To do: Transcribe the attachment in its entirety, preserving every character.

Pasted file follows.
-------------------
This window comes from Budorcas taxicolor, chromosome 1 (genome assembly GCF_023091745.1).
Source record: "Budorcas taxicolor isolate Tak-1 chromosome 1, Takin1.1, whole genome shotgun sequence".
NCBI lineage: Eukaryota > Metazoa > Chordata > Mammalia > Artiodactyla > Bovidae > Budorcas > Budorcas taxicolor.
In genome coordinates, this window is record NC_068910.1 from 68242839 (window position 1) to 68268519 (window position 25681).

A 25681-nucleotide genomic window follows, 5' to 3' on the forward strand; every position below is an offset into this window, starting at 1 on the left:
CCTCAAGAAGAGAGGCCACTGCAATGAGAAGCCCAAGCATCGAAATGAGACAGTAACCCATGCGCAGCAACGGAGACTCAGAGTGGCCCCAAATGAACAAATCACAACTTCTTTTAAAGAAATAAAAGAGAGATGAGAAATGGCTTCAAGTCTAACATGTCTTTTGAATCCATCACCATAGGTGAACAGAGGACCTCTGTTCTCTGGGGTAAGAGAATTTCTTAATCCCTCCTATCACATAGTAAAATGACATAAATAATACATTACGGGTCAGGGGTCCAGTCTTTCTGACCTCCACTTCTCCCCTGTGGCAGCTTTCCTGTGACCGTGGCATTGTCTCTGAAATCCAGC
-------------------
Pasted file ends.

This window comes from Budorcas taxicolor, chromosome 1 (genome assembly GCF_023091745.1).
Source record: "Budorcas taxicolor isolate Tak-1 chromosome 1, Takin1.1, whole genome shotgun sequence".
NCBI lineage: Eukaryota > Metazoa > Chordata > Mammalia > Artiodactyla > Bovidae > Budorcas > Budorcas taxicolor.
In genome coordinates, this window is record NC_068910.1 from 68242839 (window position 1) to 68268519 (window position 25681).

A 25681-nucleotide genomic window follows, 5' to 3' on the forward strand; every position below is an offset into this window, starting at 1 on the left:
CCTCAAGAAGAGAGGCCACTGCAATGAGAAGCCCAAGCATCGAAATGAGACAGTAACCCATGCGCAGCAACGGAGACTCAGAGTGGCCCCAAATGAACAAATCACAACTTCTTTTAAAGAAATAAAAGAGAGATGAGAAATGGCTTCAAGTCTAACATGTCTTTTGAATCCATCACCATAGGTGAACAGAGGACCTCTGTTCTCTGGGGTAAGAGAATTTCTTAATCCCTCCTATCACATAGTAAAATGACATAAATAATACATTACGGGTCAGGGGTCCAGTCTTTCTGACCTCCACTTCTCCCCTGTGGCAGCTTTCCTGTGACCGTGGCATTGTCTCTGAAATCCAGC